Location: Pitcairn Island
The tiny island of Pitcairn is the remotest populated place in the Pacific. Its residents, numbering about 44 at this time, take great measures to make sure each fortunate visitor is well received. When I say fortunate, I mean that not many people get to visit Pitcairn Island. The island gets about 5 cruise ships a year and about 12-15 yachts.
Pitcairn's history is a huge story in itself but I'll try and put in in a nutshell for you. In the late 1700's, the H.M.S. Bounty was sailing in the South Pacific in search of breadfruit to feed slaves in the Caribbean. The captain of the Bounty was Mr. Bligh, a cruel man but also a brilliant seaman. Fletcher Christian led a mutiny against Captain Bligh and cast him and his officers adrift in a longboat. Mr. Christian then sailed the Bounty back to Tahiti, picked up the women friends of the sailors along with a few Tahitian men. They sailed the Bounty to Pitcairn Island where they settled. The Bounty was burned in Bounty Bay as not to give away the mutineer's hiding spot. They stayed undiscovered for almost 20 years before an American whaling ship called on Pitcairn. Most of the 44 people still inhabiting the island are direct descendents of the Mutineer's, all leading simple, happy lives. The island exports dried fruit, carvings, t-shirts and also generates income from postage stamp sales.
We laid our eyes the site of Pitcairn just as the sun was coming up, 7 days after leaving Easter Island. We anchored next to Vegawind and were closely followed into port by Futuro and Aventura III. The anchorage in Bounty Bay is not protected, an anchor watch is necessary here too. The wind switched during the first night at anchor, blowing out of the northeast, the worst possible direction for Bounty Bay. We all had a very uncomfortable time, Risque rolling from side to side in a large ocean swell. The next morning we motored around to the west side of the island, known as Tedside, for the day. Big Lou took Bill, Tom and LJ into the landing there, if you can call it that, while the rest of the people were picked up by the local islanders longboat. We spent the day hiking and visiting on the island, the history is all very well known and preserved by the locals. We visited John Adam's grave, the last original mutineer to die, Fletcher Christian's lookout cave, the town square and home of Tom and Betty Christian. Tom is the great, great, great grandson of Fletcher Christian. Tom and Betty are wonderful hosts and are very knowledgeable people. Both Tom and Betty are Ham radio operators, Tom has been running the islands communications for over 20 years. We all left later that afternoon in one of the islands aluminum longboats, usually used for unloading and transporting supplies to shore. With big waves good-bye and hopeful shouts of someday being able to return, the fleet left for the Gambier Islands 300nm away.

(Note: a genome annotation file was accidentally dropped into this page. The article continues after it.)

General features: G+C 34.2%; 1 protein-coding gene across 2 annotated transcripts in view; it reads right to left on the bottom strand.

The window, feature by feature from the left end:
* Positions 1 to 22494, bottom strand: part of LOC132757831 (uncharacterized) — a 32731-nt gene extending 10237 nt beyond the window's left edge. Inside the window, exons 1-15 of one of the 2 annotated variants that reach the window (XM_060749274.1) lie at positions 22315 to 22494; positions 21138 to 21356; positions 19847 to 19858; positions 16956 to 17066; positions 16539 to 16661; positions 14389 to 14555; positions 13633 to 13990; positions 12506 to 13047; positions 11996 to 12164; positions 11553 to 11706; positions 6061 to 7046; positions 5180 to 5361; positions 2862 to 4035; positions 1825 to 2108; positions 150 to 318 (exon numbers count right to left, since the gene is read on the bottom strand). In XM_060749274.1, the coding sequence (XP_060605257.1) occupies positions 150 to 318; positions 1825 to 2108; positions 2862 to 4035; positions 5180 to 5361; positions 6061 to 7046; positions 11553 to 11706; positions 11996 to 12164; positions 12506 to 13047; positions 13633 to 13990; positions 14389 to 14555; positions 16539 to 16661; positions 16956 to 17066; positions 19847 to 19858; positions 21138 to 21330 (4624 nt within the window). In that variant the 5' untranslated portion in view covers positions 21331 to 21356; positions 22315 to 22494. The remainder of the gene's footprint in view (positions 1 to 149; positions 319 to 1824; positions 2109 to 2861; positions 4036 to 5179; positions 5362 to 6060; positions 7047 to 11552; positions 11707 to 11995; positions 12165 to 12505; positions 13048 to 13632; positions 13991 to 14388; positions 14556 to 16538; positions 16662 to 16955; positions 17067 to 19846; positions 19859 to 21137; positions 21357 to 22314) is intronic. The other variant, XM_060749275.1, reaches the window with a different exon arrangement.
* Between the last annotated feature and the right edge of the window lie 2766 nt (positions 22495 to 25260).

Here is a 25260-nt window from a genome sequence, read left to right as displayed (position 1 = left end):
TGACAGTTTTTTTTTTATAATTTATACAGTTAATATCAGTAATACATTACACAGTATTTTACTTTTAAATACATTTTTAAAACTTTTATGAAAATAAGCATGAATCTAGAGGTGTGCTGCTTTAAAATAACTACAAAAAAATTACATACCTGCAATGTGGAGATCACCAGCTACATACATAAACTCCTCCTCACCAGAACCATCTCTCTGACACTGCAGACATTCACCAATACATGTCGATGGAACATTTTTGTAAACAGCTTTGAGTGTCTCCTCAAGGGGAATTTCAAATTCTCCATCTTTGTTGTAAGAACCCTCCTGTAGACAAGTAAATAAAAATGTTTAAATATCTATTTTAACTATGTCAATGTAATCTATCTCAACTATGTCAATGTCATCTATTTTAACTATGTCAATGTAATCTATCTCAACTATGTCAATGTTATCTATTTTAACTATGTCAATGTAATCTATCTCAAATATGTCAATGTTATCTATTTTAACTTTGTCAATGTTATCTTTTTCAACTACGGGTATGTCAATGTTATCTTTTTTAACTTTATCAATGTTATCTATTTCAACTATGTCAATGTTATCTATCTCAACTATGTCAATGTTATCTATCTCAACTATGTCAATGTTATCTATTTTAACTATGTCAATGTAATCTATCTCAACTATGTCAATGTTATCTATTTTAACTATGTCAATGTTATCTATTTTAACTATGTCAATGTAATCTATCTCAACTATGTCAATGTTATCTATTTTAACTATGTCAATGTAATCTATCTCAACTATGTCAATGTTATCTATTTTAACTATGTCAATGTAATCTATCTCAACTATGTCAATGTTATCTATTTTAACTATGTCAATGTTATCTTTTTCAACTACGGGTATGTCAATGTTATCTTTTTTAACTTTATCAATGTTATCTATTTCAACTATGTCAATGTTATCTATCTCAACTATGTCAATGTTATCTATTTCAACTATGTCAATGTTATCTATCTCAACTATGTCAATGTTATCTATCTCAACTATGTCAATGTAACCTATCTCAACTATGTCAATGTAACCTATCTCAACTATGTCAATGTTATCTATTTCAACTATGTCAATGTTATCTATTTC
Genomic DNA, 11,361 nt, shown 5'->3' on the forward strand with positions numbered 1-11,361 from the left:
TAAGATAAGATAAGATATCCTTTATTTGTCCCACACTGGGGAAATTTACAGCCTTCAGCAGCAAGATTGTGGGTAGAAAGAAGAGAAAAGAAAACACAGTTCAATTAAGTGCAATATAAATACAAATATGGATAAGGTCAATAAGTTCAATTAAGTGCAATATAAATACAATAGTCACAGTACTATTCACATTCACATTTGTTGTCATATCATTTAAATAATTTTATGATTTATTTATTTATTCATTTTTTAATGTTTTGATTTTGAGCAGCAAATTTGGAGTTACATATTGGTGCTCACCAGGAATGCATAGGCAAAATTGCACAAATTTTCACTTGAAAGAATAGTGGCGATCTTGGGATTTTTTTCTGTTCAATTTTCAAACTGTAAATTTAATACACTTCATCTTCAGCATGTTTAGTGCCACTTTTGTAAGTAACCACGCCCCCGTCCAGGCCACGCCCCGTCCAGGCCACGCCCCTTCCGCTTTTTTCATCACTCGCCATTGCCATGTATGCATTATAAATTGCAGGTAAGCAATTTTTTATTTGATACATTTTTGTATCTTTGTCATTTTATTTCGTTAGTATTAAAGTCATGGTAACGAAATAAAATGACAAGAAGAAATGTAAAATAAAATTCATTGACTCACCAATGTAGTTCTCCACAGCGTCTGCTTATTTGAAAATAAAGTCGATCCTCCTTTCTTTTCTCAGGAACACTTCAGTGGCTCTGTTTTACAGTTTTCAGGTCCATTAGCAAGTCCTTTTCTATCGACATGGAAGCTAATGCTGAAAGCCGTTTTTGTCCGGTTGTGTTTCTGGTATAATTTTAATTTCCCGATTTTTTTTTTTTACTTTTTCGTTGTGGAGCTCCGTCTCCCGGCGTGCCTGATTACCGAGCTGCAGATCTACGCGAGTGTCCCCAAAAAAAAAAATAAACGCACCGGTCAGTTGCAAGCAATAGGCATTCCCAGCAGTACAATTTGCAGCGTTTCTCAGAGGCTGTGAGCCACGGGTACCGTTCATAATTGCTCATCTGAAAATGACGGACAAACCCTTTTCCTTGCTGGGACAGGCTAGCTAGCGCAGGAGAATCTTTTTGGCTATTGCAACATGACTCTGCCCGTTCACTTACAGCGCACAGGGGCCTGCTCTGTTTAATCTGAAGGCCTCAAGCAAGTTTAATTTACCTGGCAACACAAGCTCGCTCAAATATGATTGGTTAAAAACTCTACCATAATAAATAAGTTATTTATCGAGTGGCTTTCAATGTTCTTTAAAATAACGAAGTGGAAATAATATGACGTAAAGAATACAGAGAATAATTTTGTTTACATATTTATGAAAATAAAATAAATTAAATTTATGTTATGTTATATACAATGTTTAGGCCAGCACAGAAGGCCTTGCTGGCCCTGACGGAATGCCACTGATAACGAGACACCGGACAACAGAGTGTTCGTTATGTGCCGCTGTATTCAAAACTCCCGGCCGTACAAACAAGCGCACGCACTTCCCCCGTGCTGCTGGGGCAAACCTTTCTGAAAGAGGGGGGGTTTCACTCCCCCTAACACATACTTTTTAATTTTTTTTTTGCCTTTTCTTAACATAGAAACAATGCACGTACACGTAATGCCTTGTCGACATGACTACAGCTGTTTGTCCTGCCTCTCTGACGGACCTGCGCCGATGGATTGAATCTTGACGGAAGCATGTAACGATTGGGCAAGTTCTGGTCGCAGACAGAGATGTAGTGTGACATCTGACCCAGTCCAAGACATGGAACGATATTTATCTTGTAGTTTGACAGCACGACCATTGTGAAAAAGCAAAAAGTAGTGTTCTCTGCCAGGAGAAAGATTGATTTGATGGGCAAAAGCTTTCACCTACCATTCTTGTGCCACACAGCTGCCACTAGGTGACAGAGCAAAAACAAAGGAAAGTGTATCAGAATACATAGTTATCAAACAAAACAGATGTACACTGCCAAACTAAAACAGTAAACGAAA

Don't miss the pictures from Pitcairn Island!!